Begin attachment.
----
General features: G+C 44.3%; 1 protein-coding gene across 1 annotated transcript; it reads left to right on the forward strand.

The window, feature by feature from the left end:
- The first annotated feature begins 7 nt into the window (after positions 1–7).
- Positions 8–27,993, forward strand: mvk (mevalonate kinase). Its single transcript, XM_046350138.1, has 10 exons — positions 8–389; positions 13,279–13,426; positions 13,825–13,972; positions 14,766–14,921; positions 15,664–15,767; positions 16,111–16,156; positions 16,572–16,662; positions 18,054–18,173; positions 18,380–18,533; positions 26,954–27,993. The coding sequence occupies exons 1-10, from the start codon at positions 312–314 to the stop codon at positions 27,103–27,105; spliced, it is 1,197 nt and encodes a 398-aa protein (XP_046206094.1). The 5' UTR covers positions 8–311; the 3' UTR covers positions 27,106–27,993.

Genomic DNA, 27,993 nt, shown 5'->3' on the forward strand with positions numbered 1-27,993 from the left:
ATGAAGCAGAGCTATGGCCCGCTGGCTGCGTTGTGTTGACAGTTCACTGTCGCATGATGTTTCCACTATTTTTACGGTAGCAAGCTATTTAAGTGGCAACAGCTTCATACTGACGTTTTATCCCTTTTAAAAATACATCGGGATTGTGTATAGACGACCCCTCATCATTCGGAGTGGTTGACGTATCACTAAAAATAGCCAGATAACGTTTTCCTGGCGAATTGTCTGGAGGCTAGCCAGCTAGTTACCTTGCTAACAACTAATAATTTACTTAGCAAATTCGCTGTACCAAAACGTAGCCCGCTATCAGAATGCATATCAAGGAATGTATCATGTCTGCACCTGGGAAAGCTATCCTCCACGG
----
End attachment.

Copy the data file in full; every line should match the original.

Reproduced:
General features: G+C 44.3%; 1 protein-coding gene across 1 annotated transcript; it reads left to right on the forward strand.

The window, feature by feature from the left end:
- The first annotated feature begins 7 nt into the window (after positions 1–7).
- Positions 8–27,993, forward strand: mvk (mevalonate kinase). Its single transcript, XM_046350138.1, has 10 exons — positions 8–389; positions 13,279–13,426; positions 13,825–13,972; positions 14,766–14,921; positions 15,664–15,767; positions 16,111–16,156; positions 16,572–16,662; positions 18,054–18,173; positions 18,380–18,533; positions 26,954–27,993. The coding sequence occupies exons 1-10, from the start codon at positions 312–314 to the stop codon at positions 27,103–27,105; spliced, it is 1,197 nt and encodes a 398-aa protein (XP_046206094.1). The 5' UTR covers positions 8–311; the 3' UTR covers positions 27,106–27,993.

Genomic DNA, 27,993 nt, shown 5'->3' on the forward strand with positions numbered 1-27,993 from the left:
ATGAAGCAGAGCTATGGCCCGCTGGCTGCGTTGTGTTGACAGTTCACTGTCGCATGATGTTTCCACTATTTTTACGGTAGCAAGCTATTTAAGTGGCAACAGCTTCATACTGACGTTTTATCCCTTTTAAAAATACATCGGGATTGTGTATAGACGACCCCTCATCATTCGGAGTGGTTGACGTATCACTAAAAATAGCCAGATAACGTTTTCCTGGCGAATTGTCTGGAGGCTAGCCAGCTAGTTACCTTGCTAACAACTAATAATTTACTTAGCAAATTCGCTGTACCAAAACGTAGCCCGCTATCAGAATGCATATCAAGGAATGTATCATGTCTGCACCTGGGAAAGCTATCCTCCACGG